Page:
Iraq’s state-run South Oil Company has signed a $15bn technical service contract with the UK’s BP and its partner on the project, China National Petroleum Corporation (CNPC), to develop the Rumaila oil field, following cabinet approval.
BP and CNPC plan to invest $15bn over the 20-year duration of the contract.
During the duration of the contract, production should increase from 1 million barrels a day (b/d) in 2009 to 2.9 million b/d by 2020, potentially making Rumaila the world’s second-largest oil field after Saudi Arabia’s Ghawar field.
Rumaila, in the south, is the only oil field from Iraq’s first post-war licensing round in June 2009 that the state has officially awarded to a consortium of international oil companies.
During the June bid round, the Iraqi government forced BP and CNPC to almost half their income from oil production from $3.99 a barrel to $2 a barrel (MEED 30:6:09)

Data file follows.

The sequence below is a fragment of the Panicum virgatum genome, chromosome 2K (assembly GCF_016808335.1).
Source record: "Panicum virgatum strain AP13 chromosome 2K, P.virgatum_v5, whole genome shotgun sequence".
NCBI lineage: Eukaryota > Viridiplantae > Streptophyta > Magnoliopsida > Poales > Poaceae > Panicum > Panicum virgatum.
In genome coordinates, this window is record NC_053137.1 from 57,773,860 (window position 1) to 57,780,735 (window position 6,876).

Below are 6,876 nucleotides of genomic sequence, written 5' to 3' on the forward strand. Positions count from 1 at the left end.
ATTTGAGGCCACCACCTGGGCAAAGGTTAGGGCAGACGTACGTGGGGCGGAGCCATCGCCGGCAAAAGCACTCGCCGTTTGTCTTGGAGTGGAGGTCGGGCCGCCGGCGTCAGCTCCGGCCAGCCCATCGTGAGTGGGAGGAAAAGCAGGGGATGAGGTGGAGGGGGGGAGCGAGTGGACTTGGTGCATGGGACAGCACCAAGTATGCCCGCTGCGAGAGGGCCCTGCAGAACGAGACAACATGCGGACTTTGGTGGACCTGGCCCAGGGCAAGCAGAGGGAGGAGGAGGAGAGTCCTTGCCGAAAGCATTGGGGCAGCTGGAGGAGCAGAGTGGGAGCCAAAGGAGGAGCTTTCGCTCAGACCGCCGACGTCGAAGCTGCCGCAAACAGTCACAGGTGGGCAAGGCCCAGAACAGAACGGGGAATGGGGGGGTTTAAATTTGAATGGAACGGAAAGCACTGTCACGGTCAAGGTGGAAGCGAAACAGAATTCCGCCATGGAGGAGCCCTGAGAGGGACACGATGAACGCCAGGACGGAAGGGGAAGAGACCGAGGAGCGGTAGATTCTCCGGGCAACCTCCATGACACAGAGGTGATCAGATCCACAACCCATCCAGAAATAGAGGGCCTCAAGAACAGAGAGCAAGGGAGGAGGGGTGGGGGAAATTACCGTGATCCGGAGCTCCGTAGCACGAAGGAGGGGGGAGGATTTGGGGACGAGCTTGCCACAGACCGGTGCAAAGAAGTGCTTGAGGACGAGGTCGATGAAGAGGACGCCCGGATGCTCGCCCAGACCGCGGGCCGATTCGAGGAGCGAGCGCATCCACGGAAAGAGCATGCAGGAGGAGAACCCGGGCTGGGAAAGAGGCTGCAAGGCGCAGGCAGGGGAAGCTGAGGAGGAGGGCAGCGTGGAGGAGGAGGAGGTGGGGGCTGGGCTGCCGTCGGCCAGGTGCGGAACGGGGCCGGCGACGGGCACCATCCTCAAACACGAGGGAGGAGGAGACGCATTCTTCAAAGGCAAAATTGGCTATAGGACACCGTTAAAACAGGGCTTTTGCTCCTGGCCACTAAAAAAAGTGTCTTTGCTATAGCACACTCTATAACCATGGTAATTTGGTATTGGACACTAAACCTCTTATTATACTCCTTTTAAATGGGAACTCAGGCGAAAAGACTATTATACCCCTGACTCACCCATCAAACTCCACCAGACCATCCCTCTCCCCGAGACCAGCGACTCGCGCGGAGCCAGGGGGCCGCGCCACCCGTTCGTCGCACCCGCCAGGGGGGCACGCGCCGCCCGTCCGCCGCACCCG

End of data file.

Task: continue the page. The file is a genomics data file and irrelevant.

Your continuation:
BP says the government will pay $2 a barrel once its consortium has increased the level of production by 10 per cent to 1.1 million b/d.
The UK oil major holds a 38 per cent stake in the consortium, CNPC has a 37 per cent share and Iraq’s State Oil Marketing Organisation owns 25 per cent.
The consortium, called the Rumaila Field Operating Organisation, will manage the rehabilitation and expansion project. South Oil Company will provide the bulk of the staff as well as technical experts and managers from BP and CNPC.
BP provided technical assistance to Iraq’s Oil Ministry on the Rumaila field from 2005-07. It says it expects to boost oil production by initially focusing on water flooding and gas reinjection techniques.
On 2 November, Iraq’s Oil Ministry signed a 20-year deal with a consortium led by Italy’s Eni to develop the southern Zubair field near Basra (MEED 2:11:09). However, the licence still requires cabinet approval.